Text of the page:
Although the years have blurred together, the first day sticks out almost hour-by-hour. I was told to be at the shelter at 8:30 because that is when the existing ED got to work and could start my training. I thought to myself, “8:30? Who is there letting the dogs out and starting the cleaning procedure? What about the cats? Is there anyone to start feeding and medicating them?” It seemed awfully late in the morning to start taking care of animals.

The first thing I noticed was that it did not matter because there was no cleaning schedule. At the time, I had no experience in the world of nonprofits, but I knew how to take care of animals, so I started at the bottom. Every morning I arrived at work at 7:30 (and I still do today!) and started cleaning all of the animal enclosures. I did not have the awesome staff that I have today, most mornings it was just me. Despite the chaos that I walked into, I found a level of peace deep cleaning and caring for the shelter animals. Ironically, it is that calmness and peacefulness that has kept me here for all of these years.

During the first year, I could not tell you how many calls I received from disgruntled donors who had not received acknowledgements, frustrated members of the community who were trying to surrender their animals-from years past, and members of the organization who were disappointed in the facility and the lack of care the shelter animals had been receiving. I will not lie when I say that every time the phone rang, my heart sank. I just could not keep up with all the fires I had to put out.

As with every tough period in life, things began to improve. The initial changes that I made, although they seemed small at the time, made a world of difference in the lives of the shelter animals. Looking back, I am thankful that LTBHS was a small organization. It gave me the chance to grow with it and learn all aspects of running a nonprofit, no kill animal shelter. As I look at our campus today, all I can think is that we have come a long way baby.

Posted by on in LTBHS News

DSC 0543At Little Traverse Bay Humane Society, we take in dogs of all ages, backgrounds and temperaments. Of course, this naturally means that some of our dogs are cute, wiggly puppies and others are older animals (who still make wonderful pets!) that may benefit from some good manners.

Fortunately, we have our Mutts With Manners Training Program to help with that. Our Mutts With Manners Program starts shortly after an animal arrives at LTBHS. They are evaluated and temperament tested to see if there are any issues that need to be addressed. Once their behavioral needs are assessed, LTBHS staff works with them to develop a training plan just for them!

This program has made an incredible impact on our shelter animals! Three year old Walker, for instance, has made great strides during his time in the program. Walker is a longtime shelter resident due to some specific needs (no cats, he is a bit choosy about his canine playmates and should go to a home with older children). He also has issues with guarding his toys and food, and is reactive to other dogs, all of which have been the focus of his training.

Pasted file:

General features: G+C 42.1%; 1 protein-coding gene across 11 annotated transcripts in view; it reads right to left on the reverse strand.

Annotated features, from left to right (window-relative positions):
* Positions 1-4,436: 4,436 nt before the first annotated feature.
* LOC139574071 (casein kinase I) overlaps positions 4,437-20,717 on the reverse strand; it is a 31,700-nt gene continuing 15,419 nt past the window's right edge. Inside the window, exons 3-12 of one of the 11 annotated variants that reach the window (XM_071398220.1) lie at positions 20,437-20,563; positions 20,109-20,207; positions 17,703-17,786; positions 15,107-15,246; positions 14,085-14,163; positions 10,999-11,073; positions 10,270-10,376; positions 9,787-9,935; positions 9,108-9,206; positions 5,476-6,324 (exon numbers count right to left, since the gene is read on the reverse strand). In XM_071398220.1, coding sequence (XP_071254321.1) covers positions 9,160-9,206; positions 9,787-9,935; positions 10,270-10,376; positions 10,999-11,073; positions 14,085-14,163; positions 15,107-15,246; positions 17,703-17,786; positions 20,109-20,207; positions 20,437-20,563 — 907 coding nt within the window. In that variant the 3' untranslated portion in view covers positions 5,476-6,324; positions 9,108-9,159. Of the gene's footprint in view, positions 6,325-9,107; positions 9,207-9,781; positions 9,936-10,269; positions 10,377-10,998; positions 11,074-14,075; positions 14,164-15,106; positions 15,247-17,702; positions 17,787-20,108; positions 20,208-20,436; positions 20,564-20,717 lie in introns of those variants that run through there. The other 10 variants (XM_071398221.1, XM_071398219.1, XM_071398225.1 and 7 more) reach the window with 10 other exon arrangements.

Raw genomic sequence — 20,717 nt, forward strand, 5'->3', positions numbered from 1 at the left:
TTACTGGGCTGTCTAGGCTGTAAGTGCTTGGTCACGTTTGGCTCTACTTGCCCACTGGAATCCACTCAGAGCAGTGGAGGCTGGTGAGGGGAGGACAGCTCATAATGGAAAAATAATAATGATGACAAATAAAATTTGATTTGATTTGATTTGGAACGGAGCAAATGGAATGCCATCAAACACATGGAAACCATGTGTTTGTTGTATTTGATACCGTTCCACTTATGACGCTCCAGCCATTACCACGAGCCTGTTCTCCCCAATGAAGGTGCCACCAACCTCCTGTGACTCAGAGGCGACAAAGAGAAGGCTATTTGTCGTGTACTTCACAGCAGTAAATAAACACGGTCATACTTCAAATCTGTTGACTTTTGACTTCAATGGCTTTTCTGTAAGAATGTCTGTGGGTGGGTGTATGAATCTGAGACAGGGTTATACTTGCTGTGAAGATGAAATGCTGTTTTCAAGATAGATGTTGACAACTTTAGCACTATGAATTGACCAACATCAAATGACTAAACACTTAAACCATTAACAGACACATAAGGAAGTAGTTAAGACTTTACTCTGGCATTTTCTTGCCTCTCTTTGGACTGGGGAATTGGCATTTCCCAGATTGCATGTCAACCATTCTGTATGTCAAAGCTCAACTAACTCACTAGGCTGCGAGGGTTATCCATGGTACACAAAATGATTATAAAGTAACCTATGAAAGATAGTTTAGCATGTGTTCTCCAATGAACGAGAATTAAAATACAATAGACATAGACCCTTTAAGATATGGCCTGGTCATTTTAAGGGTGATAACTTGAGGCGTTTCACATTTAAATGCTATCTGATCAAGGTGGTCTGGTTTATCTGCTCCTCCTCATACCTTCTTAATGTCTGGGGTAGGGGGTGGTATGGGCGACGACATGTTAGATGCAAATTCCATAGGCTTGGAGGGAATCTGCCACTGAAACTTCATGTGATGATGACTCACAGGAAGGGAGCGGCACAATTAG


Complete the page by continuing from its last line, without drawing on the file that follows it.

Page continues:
Staff have worked with Walker since he arrived and he has made great progress! He’s become a lot less reactive of other dogs and has even begun to make some friends while here. At first, we believed that Walker should be the only dog in the home, but since he has done so well with his training, we think that he may be able to go to a home with another dog (if the match is right). He’s also made a lot of progress in regard to guarding toys, treats and other items.

We are so proud of Walker and how far he’s come since his arrival at LTBHS and we know he’ll make a great addition to someone’s family! We are thankful that our Mutts With Manners Program has, and continues to, make such a difference at our shelter. It has meant lower return rates and in turn, more space at our shelter to rescue more animals, win-win!

Posted by on in LTBHS News
32472017 2451898364836030 4482117661244784640 nWe recently received 10 cats from Chippewa County in the Upper Peninsula who were pulled from an extreme hoarding/over-breeding situation.  These poor babies were living in absolutely awful, unsanitary conditions and were malnourished and dirty when they arrived.  They had been previously living in tiny, wire cages with limited room to move around and no proper bed, litter box, good food or clean water. 
There were over 30 cats pulled from the situation and taken to Chippewa County Animal Shelter.  The staff knew they didn’t have the resources to handle that many felines all at once, which prompted them to reach out to other local rescues, including Little Traverse Bay Humane Society. We ended up taking in 10 of the displaced cats, including two mommas, heavily pregnant.
It’s devastating and heartbreaking to think of any animal living in conditions such as this. Thankfully, however, these sweet kitties are free of the bad situation they came from and are now safe and sound at the shelter until they find new homes of their own.ed4